Did that headline make any sense at all? I don’t think it did. Please keep reading so you know what I’m talking about!
So I was reading an ebook yesterday and saw one page with two graphical buttons on it. One said “Click here to retweet this” and the other said “Click here to share on Facebook.” When I clicked on the retweet button in the ebook, this tweet was already filled out and ready to go in my tweet box:
How’d it do that?! It was something I’d been wondering about for a while and I never knew what to search for. But now I know! Read on!
Guess what! It’s pretty simple. Maybe the rest of the world knows how to do this and I never figured it out, but anyway, here’s how to do it for both Twitter and Facebook. If you don’t want to know the nuts and bolts and just want to know why you’d want to use this, scroll down to the “When would you use this?” section below.
Here’s the URL that the “Retweet this ebook” image was linked to, that when clicked on filled out the tweet box like the above screenshot:
So you can see here that it’s pretty simple (sorry it’s on two lines; it’s too long to be on one). There are just a couple things to note:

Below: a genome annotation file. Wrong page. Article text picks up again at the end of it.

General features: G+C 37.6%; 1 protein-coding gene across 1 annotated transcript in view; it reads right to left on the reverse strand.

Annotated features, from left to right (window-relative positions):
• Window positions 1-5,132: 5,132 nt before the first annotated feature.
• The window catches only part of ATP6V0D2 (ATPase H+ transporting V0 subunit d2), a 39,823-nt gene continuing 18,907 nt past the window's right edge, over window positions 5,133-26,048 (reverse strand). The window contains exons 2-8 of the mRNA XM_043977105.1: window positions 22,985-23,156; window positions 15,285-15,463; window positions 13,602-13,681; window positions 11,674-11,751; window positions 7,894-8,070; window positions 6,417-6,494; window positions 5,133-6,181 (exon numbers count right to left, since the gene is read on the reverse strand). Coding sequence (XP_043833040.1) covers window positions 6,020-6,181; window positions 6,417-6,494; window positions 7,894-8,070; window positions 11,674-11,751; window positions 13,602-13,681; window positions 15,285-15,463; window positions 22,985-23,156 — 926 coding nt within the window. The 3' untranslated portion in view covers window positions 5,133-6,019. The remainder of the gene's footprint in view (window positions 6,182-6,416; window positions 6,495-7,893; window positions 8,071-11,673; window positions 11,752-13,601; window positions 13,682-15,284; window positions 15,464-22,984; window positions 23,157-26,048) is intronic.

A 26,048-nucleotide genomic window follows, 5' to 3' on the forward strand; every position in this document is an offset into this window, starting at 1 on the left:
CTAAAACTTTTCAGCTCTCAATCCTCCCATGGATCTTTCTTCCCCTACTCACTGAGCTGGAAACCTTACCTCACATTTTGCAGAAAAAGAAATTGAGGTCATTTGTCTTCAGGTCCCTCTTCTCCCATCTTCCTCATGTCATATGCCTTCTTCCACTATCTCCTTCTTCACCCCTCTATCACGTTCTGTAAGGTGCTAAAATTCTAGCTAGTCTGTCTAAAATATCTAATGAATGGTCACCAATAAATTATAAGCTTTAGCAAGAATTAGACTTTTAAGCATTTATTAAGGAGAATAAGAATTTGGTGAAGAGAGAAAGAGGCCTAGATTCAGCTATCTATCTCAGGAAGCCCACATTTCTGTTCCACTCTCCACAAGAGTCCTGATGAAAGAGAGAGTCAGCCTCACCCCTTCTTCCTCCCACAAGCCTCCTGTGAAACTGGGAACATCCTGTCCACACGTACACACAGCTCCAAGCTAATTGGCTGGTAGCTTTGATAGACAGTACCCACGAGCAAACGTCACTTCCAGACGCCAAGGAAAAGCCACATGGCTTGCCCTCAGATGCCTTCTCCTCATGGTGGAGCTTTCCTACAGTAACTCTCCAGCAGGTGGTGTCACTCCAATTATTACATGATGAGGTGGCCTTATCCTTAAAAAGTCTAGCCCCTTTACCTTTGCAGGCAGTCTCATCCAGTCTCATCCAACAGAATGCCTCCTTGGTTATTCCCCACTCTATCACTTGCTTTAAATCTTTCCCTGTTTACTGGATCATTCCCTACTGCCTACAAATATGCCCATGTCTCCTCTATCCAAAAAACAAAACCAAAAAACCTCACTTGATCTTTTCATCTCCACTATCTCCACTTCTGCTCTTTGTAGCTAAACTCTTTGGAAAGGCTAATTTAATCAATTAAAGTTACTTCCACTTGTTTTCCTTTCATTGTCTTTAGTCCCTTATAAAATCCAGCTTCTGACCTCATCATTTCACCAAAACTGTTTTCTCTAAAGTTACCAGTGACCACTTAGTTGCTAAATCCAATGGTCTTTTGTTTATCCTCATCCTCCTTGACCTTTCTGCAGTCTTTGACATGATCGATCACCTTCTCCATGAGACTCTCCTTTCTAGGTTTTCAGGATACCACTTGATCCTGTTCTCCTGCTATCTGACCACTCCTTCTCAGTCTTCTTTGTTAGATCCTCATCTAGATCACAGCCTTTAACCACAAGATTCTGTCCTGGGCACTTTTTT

- Wherever you’d normally have a space, you need a “+”
- To create a hash tag (#), the syntax is “%23”
- The first part (http://twitter.com/home?status=) is the essential part that has to be there. You can change everything else.
So if I wanted to have a “Share this ebook with your friends on Twitter” link in my Blogger’s Block ebook (which I do, and which I will implement soon), the URL of it would be this:
And when clicked on, it would fill in your tweet box like this:
Want to give it a try?
The Facebook one was pretty similar. Here’s a screenshot of the page that the link took me to (you have to sign in to Facebook first if you haven’t already):
And here’s the URL of the link in the ebook that took me to that Facebook page:
As you can see, the syntax is even easier than the Twitter one. There’s just one thing to keep in mind:
- The first part (http://www.facebook.com/sharer.php?u=) is the only essential part that has to be there. Just insert your URL after the “=”
Shall we test it?
When would you use this?
“So… Um… Like, when would I need to use this?” Great question. Here are a couple quick thoughts:
- As stated above, use this when you create a PDF ebook and you want to include a retweet/share link from inside the ebook.
- Use this if you want to create your own custom Facebook “Like” button to put on your blog, or if you want to have a “Tweet about this blog” button.
- Uh… Those are actually the only two I can think of right now. But those are two pretty useful things, right? Got any other suggestions?
Do you have any questions or comments? Leave them below! (Remember, this blog is totally tricked out and now rocks CommentLuv AND KeywordLuv.)